An art-loving family, I wanted to mention the arts too. The Greek Revolution has inspired artists in many countries. Philhellenism, the moral yet above all practical support to the Greek nation, then fighting for independence, which manifested itself in many European countries, found its ideal expression in France. It should be noted that the Enlightenment and the French Revolution appealed to many and drew them to the fighting Greece. Side by side with political and social philhellenism, the Greek ordeals inspired intellectuals, poets and painters. The massacre at Chios, in April 1822, inspired the young romantic artist Eugène Delacroix to create the eponymous monumental painting in the Louvre. Delacroix’s Greece in the ruins of Missolonghi, the depiction of a nation’s holy passion, came in response to another historic event in the War of Independence: the heroic Exodus from Missolonghi, in April 1826. 

About the featured photo Greece on the Ruins of Missolonghi is an 1826 oil painting by Delacroix, and now preserved at the Musée des Beaux-Arts de Bordeaux. This painting was inspired by the Third Siege of Missolonghi by the Ottoman forces in 1826, during which many people of the city after the long-time siege (almost a year) decided to attempt a mass breakout to escape famine and epidemics. The attempt resulted in a disaster, with the larger part of the Greeks slain. The image portrays a tragic episode from 1825 when the Greeks preferred to destroy their city and commit suicide rather than to surrender. Greece is shown symbolically as a woman, dressed in traditional costume, with the tragedy enfolding at her feet. The figure recalls the Virgin Mary standing over Jesus’ body. The event was of personal importance for Delacroix as Byron, whose work he admired greatly and who provided inspiration for his own work, died nearby.

Books about the Greek Revolution

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ELTA: Children’s Painting Competition for the Revolution of 1821 – “Your painting will become a stamp!”

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Hellenic Post invites children aged 7 to 15 to an original, online children’s painting competition entitled “The Revolution of 1821”, from which the stamps of the next series of stamps will emerge.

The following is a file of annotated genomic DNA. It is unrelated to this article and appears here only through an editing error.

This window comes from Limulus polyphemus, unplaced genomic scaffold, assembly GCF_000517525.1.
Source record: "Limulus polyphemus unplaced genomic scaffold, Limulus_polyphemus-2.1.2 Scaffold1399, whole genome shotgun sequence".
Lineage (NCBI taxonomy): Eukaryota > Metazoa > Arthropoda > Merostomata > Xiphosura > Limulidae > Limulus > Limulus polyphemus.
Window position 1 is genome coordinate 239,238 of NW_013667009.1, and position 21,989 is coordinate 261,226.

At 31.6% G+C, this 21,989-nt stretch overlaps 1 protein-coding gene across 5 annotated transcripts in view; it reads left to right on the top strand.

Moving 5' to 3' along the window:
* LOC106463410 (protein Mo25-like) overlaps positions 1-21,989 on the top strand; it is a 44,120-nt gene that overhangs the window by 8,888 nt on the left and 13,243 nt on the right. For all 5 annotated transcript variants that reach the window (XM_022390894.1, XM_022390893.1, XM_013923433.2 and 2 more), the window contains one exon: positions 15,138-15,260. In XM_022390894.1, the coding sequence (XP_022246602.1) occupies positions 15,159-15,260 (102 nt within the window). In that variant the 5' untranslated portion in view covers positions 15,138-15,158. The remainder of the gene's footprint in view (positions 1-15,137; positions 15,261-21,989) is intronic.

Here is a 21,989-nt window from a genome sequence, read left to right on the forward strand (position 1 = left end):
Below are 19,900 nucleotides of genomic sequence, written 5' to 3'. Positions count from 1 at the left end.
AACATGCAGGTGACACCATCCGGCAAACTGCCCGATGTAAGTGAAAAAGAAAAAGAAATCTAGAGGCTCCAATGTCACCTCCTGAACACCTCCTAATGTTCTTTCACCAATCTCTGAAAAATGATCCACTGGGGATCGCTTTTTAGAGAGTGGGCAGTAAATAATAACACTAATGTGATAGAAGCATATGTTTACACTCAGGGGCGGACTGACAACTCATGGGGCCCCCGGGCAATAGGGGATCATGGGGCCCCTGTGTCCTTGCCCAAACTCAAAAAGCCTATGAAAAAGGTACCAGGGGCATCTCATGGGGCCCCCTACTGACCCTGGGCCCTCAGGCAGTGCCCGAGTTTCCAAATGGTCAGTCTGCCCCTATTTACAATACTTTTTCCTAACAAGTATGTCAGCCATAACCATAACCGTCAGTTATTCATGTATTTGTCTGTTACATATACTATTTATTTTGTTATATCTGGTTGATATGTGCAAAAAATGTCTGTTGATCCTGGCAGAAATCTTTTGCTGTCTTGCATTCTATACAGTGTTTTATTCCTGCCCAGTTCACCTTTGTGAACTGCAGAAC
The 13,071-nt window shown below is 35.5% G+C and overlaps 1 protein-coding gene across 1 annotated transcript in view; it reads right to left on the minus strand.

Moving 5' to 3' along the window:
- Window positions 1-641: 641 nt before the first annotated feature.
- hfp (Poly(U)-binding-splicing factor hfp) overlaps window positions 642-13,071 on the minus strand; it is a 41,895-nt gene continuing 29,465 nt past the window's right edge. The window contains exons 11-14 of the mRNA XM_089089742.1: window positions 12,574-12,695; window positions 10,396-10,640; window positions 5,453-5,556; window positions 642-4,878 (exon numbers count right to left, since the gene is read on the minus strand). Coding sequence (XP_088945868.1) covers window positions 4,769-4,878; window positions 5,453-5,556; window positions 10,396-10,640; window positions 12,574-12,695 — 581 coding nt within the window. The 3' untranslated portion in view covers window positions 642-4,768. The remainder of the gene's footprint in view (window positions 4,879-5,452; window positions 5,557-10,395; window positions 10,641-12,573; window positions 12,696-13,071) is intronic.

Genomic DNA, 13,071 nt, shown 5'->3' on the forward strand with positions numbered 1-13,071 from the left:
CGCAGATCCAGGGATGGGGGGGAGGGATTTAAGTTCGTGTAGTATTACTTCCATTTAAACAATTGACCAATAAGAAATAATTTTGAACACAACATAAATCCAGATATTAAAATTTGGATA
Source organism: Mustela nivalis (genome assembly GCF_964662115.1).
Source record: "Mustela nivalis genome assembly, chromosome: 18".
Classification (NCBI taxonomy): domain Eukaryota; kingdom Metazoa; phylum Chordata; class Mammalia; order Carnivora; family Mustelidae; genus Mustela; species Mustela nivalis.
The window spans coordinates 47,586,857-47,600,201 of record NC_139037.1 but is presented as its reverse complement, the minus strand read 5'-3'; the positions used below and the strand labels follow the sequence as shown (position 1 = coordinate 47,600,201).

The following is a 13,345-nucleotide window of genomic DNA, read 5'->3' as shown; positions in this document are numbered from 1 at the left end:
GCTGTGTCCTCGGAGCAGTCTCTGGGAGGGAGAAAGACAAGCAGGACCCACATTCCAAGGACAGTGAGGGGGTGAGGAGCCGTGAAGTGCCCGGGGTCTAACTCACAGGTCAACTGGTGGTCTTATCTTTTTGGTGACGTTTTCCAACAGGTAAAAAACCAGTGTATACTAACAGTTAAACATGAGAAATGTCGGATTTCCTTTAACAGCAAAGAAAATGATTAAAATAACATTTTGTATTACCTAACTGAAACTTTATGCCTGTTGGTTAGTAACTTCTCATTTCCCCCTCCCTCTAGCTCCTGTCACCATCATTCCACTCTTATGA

At, children can download the standard outline of the stamp, paint freely inside, inspired by the Revolution of 1821, and then photograph and upload their painting on the platform to participate in the competition and the “digital” exhibition.

All participants will receive a personal stamp sheet with their work as a souvenir. The first twelve, will also win another special gift from the Art Post Collection.

However, the four paintings that will be distinguished (two by children aged 7-10 and two by children aged 11-15) will receive the grand prize: their artwork will become a postage stamp and will travel mail around the world!

Specifically, these works will be the Commemorative Stamp Series “CHILD AND STAMP – THE GREEK REVOLUTION THROUGH THE CHILDREN’S EYES” which will be released on October 7, 2021 and will be available throughout the ELTA network. The competition ends on Sunday, May 9, 2021. More information at

Museum of Cycladic Art Kids Contest

‘Through our new digital platform, we discover ways to create, find information and gain knowledge that introduces us to the universe of History and Art.’

On the occasion of the exhibition “Antiquarianism and Philhellenism. The Thanassis and Marina Martinos Collection” at the Museum of Cycladic Art, children, ages 4 to 15, are invited to bring their own “Everyday Heroes” to life. ‘Through paintings, sculptures and other artworks, we search for information and learn about the Heroes of that period, and connect them to their contemporary counterparts. Who are your own Everyday Heroes, and what makes them stand out?
We see them all around us, we imagine and draw them, making them even more unique!’

The Greek Revolution with PLAYMOBIL

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The Cultural Foundation of the Piraeus Group (PIOP), together with the National Historical Museum (EIM) presents the exhibition “In ’21 otherwise: The Greek Revolution with figures and dioramas PLAYMOBIL “. With PLAYMOBIL dioramas and figures, this exhibition is an original approach to what took place is attempted, from pre-revolutionary times to the founding of the modern Greek state. Small colorful figures “compose” battlefields, represent historical events, describe everyday scenes, depict significant figures of the Struggle.

The Oath of Friends, the Fall of Tripoli, the Exodus of Messolonghi, the Flight of Parginas, are some of the dioramas that dominate the exhibition that is especially nice for young kids. Protagonists of the Revolution, Greeks, Philhellenes and Ottomans, men and women who played an important role in the course of events, are presented in PLAYMOBIL figures, accompanied by a short biography. The exhibition will be on display in 3 different locations in Greece but can also be seen online.

Museum of Olive and Greek Oil in Sparta (6/10/20 - 31/5/21), Museum of Industrial Olive Oil of Lesvos (16/6/21 - 17/10/21) or the Museum of Brick and Tile in Volos (1/11/21 - 30/1/22) or virtual via this link. 

Stavros Niarchos Foundation